And it's not just this school - there are others in our area very similar. Some local schools are brilliant; some are disasters. We've been associated with a number of them and talked to students and parents of more of them. In just about every case, I can tell you that at the 'good' schools, the ones which mightn't have all the answers but who at least TRY, the staff are all great (with maybe a few exceptions) but it is the leadership at senior staff level that sets the barometer. And the 'bad' schools - in every case, it was a really difficult, politically-motivated and reactionary deputy who controlled too much of how the school would handle a certain situation. There can be good teachers in these schools but due to senior staff attitudes, the problems are never fixed.

    When you meet a school like that, you COULD stick around and try to make some changes. But if you do, it is your child suffering in the meantime. I do feel it is best to consider the child's needs first and as a result, be prepared to make alternative arrangements.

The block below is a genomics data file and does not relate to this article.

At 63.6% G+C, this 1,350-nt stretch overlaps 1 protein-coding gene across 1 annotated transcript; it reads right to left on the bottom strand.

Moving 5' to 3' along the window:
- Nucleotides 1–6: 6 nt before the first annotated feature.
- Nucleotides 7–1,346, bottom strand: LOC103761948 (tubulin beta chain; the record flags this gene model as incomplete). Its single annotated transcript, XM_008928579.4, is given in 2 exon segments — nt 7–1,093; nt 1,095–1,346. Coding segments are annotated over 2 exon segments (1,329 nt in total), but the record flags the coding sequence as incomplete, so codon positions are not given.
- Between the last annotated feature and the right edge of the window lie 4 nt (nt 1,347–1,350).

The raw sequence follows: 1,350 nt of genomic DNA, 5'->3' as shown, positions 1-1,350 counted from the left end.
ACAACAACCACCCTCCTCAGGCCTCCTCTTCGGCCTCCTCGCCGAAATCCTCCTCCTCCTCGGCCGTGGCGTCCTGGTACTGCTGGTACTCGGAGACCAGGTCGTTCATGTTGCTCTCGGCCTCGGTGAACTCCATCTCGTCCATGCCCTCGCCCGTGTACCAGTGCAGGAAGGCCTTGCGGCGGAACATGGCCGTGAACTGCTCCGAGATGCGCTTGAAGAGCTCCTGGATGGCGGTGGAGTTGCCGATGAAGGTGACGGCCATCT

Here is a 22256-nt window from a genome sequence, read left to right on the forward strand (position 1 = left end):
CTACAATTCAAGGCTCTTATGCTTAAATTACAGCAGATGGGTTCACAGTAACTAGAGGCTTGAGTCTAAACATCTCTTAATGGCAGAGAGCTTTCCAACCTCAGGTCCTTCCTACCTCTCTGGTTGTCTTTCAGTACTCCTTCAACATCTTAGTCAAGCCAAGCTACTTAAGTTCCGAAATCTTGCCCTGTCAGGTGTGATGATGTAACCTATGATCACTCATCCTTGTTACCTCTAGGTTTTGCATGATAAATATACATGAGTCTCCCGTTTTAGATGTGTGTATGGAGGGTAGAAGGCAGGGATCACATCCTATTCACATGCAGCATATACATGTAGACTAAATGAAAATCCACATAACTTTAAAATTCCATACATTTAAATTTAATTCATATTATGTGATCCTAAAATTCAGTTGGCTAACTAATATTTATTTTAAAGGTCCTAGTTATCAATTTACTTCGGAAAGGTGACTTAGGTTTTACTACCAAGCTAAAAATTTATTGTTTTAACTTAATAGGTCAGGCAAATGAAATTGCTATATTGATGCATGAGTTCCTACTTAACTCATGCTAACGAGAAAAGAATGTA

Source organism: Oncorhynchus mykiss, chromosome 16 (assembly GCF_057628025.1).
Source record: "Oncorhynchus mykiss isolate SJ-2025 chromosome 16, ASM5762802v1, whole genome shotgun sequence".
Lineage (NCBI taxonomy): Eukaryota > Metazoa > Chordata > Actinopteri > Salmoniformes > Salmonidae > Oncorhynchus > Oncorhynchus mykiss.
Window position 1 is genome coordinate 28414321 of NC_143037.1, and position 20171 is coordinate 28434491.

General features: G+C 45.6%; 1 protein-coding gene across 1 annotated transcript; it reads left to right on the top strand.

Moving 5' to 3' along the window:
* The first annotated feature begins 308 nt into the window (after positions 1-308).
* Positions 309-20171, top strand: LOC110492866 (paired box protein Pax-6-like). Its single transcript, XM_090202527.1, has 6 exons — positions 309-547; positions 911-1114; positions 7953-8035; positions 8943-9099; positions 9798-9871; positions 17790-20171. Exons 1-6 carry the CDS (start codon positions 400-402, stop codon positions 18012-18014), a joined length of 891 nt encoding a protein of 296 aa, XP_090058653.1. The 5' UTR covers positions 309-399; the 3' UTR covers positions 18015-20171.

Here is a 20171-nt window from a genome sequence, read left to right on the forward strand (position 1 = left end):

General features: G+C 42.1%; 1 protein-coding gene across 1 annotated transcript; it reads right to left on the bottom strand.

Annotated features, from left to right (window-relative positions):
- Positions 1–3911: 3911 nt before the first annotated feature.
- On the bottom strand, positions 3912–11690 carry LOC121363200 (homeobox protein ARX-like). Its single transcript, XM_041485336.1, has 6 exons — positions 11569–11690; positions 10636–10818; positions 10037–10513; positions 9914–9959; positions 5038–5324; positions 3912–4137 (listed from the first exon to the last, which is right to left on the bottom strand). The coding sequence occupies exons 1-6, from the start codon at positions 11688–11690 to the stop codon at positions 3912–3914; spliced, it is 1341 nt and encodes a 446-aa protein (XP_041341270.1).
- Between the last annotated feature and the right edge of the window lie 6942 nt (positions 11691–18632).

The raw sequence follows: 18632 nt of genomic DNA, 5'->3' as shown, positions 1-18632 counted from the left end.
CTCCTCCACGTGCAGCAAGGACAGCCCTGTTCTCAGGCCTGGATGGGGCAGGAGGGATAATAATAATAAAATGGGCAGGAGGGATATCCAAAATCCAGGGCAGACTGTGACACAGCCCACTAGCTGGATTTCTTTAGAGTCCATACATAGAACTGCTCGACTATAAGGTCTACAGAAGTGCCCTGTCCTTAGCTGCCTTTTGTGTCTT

Just don't burn your bridges there until you are sure you can find a better alternative. The number of 'good' schools in our area is very small. Due to them being so good, they are often full and can't take more enrolments.
    Shop around. Talk to senior staff. Talk to other parents. Talk to other students. Consider home schooling (I certainly would, in your shoes).

    Whatever you do, do it well, meticulously and efficiently. And politely, even if you feel like throttling them collectively. But always keep in mind - what is best for my child?

    And I'm sorry about the deer - I know just how much damage they can do to a car. I've seen it for myself, with friends. We have an epidemic of deer in our area, they have a nasty habit of jumping out from the bush in front of the car, which is generally travelling at 80 kph at least (50 mph). And if the deer was bleeding out, it was probably already unconscious and not in pain.

    We've had rangers shoot a deer which was in our front yard, it had collapsed there with exhaustion because it had an earlier injury (from a feral pig, we think) which made it unable to eat or drink. The rangers shot it and took it away, poor thing.

    Want a recipe for venison?